Wednesday 27 November 2019

Three Wheeler from Banke's Bakelite

The small company Banke's Bakelite is known from previous posts on this blog. I have built part of the company's factory and one of their lorries in 1:35 scale. Now it's time for a 16 mm version of a lorry from Banke's Bakelite. The factory itself was located right next to Nystrup Gravel's track in Nystrup, but used lorries for transport of both raw materials and finished goods. Only on a few occasions due to flooding of roads did the bakelite factory use the 600 mm railway.

... und noch weiter! German advertisement for the Tempo Hanseat showing a Hanseat with a hefty tire pattern on its front tire.
The Tempo Hanseat in service at Banke's Bakelite is fitted with much a more relaxed tire pattern. The driver has left the cab and is obviously examining the little lorry. A mechanial problem, perhaps?

I decided to keep the vehicle in the colour as supplied by its manufacturer Minichamps. I only air brushed the rear end with yellow paint. This would enhance visibility and traffic safety of the little, slow lorry in the dark months of the long Danish autumn and winter. I had decals custom made using the same artwork as my previous decals in 1:35 scale. The decals were applied on surfaces prepared with gloss varnish. Mr. Hobby decal solutions helped get the large decals integrate well with the surface of the model.
I used a combination of Tamiya masking tape and a plastic bag to make sure I only got yellow paint where I wanted.

Decals being fitted on the lorry. Company name and telephone number. Rear license plate removed awaiting fitting of a new plate in line with my modelling period.
The plastic injected tarpaulin was also gloss varnished in preparation for the decals. After decal application the tarpaulin was air brushed with flat varnish. The tarpaulin was then treated with detail painting and diluted oil paints in very much the same fashion as when I paint clothing on figures. The model's original black license plates were exchanged with new ones made from plastic card, painted yellow and fitted with decals.
Decals are on and the tarpaulin is getting details painted and some general weathering added. The new license plates are glued in place. Next task is to paint details and add weathering to the rest of the little lorry.
I picked out a few details on the lorry with acrylic paint. Windshield wipers were painted with chrome and the head lights also got a shiny chrome ring to keep the lens in place. The exhaust was painted with a thick layer of acrylic paint stippled with a stiff brush while drying. That creates a nice 'ripple' effect on the exhaust looking like a layer of rust. The exhaust's texture was enhanced with a wash of rust coloured diluted oil paint. Several other parts of the engine was treated to somelight wrathering as well. The underside of the opening bonnet wase air brushed lightly with dark grey.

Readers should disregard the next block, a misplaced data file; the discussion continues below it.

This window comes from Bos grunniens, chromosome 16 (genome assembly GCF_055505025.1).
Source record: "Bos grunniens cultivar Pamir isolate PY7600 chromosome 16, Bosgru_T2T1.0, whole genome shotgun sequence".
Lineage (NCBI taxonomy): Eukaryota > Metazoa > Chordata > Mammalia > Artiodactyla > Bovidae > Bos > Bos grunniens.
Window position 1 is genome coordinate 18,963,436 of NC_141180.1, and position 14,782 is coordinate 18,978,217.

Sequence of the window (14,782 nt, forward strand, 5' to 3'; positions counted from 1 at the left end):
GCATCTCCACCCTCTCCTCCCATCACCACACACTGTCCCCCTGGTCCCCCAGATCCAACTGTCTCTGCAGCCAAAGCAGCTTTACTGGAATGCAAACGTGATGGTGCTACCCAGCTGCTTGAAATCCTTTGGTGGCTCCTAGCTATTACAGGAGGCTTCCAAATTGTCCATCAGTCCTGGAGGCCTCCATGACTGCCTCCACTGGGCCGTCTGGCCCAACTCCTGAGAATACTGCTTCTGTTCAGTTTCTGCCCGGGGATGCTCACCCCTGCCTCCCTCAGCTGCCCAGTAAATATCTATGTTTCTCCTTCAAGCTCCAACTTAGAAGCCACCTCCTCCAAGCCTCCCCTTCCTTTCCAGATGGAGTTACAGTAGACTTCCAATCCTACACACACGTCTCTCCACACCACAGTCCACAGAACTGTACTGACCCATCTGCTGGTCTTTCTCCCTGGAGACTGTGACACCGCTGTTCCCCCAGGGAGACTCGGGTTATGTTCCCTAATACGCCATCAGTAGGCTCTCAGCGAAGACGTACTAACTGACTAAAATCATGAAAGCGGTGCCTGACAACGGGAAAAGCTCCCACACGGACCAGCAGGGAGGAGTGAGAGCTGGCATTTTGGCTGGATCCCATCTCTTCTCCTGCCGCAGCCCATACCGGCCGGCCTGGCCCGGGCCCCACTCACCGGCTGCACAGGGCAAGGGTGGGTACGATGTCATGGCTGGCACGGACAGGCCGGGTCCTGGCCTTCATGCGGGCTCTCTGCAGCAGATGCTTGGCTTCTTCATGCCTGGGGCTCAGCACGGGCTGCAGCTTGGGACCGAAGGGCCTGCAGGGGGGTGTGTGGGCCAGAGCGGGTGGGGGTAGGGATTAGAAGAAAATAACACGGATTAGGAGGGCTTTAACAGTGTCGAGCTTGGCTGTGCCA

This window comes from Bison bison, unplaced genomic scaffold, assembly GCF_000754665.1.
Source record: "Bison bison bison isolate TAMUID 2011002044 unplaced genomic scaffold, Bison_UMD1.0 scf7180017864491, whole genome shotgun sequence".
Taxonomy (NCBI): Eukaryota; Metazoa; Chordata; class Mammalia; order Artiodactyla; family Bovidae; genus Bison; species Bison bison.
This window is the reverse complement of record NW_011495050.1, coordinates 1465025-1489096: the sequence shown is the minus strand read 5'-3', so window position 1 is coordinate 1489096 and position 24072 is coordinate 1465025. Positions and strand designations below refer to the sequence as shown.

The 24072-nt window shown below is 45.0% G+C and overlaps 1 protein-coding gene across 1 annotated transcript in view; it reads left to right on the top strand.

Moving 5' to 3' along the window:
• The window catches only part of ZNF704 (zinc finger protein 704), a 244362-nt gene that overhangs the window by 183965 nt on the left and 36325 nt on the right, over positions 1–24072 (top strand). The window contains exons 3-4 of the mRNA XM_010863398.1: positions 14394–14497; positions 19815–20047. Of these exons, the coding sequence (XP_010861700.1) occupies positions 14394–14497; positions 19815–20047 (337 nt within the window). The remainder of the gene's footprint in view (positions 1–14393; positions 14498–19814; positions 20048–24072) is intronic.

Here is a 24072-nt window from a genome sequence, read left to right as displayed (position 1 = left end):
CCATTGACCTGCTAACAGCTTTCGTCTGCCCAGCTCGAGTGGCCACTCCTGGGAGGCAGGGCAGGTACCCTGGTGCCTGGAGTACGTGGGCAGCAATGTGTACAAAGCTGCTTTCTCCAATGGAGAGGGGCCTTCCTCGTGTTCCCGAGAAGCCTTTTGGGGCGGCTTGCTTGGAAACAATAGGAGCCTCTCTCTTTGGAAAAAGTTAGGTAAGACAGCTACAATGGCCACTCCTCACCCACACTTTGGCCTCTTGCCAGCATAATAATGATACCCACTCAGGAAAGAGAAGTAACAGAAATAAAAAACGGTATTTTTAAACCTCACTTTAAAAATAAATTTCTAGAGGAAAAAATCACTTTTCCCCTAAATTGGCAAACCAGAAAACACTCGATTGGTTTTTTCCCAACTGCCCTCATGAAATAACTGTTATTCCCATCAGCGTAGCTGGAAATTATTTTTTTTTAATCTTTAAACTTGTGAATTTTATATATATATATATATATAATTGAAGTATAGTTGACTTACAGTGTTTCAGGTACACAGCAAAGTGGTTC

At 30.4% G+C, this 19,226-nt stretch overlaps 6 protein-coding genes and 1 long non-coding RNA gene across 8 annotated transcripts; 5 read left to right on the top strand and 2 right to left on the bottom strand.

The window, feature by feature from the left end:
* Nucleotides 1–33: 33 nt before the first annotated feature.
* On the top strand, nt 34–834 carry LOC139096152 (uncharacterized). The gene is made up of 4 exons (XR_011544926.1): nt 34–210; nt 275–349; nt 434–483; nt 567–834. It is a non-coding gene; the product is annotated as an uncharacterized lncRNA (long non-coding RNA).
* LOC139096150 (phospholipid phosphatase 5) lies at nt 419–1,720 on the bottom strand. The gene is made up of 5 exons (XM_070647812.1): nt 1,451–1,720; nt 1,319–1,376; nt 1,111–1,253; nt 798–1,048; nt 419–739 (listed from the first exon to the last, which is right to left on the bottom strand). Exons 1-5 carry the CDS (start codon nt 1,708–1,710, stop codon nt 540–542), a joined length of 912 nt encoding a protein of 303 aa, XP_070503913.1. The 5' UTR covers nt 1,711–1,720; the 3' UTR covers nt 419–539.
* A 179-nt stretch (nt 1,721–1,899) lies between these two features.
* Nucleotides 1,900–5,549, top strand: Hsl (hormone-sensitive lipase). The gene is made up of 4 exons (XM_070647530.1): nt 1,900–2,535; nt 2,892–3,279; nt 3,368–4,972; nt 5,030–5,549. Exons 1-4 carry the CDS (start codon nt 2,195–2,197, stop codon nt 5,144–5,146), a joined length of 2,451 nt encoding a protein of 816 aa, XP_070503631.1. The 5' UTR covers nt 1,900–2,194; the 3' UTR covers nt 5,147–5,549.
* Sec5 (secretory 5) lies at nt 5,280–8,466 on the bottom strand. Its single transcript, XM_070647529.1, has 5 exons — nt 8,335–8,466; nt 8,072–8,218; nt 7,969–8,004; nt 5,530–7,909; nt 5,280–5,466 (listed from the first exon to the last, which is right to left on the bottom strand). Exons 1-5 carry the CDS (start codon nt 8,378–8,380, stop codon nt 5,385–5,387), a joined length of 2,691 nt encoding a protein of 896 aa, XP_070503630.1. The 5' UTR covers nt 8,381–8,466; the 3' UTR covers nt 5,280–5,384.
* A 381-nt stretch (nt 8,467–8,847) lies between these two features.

The doors were given an unfair number of dents and scratches to represent a victim of rather careless drivers. The load area was also distressed with both acrylic and oil paints using several sizes of brushes. I gave the car a few light passes with two tones of sand coloured paint to represent dust thrown up from the road surface. I will probably add a bit more later.
The Hanseat was primarily used to ferry finished bakelite products to the standard gauge railway station in Skovby. As most products were shipped out in cardboard boxes the tarpaulin protected them from the wetness of the Danish climate.

A splash of yellow helps to protect the slow Hanseat with dim lights being hit by faster cars on the dark roads around Nystrup.
The driver now seems to have given up all hope getting the Hanseat started again. He will now have to walk to the nearest telephone to phone for a mechanic to help him take his load of bakelite products to their destination.

The Tempo Hanseat is my fourth road vehicle finished as Danish cars matching the Nystrup Gravel universe. Now it's back to finish the brick shed and finishing the build sketches and design planning for my Pedershaab locomotive. And soon it's December with all the associated activities. After more than 15 years of modelling Nystrup Gravel, the company has not once sent out a Christmas Card. Perhaps it's about time?

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